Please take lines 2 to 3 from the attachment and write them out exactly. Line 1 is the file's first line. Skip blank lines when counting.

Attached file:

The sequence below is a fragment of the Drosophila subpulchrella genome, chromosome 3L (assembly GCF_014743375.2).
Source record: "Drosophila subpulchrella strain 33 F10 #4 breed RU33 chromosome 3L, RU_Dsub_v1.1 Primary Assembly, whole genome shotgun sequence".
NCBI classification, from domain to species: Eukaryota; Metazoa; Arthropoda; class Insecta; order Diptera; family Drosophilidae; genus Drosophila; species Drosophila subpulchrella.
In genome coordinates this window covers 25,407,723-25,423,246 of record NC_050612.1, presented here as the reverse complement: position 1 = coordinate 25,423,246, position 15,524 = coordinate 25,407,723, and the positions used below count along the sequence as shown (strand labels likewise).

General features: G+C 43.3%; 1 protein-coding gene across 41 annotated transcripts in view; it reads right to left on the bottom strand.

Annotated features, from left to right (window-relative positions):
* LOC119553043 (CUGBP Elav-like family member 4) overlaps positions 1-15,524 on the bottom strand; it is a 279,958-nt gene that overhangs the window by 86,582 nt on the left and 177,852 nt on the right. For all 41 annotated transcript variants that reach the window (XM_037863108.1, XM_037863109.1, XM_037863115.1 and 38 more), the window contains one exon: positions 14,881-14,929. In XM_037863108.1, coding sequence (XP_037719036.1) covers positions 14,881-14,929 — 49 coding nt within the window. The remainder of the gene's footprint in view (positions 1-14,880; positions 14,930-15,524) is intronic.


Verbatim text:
Source record: "Drosophila subpulchrella strain 33 F10 #4 breed RU33 chromosome 3L, RU_Dsub_v1.1 Primary Assembly, whole genome shotgun sequence".
NCBI classification, from domain to species: Eukaryota; Metazoa; Arthropoda; class Insecta; order Diptera; family Drosophilidae; genus Drosophila; species Drosophila subpulchrella.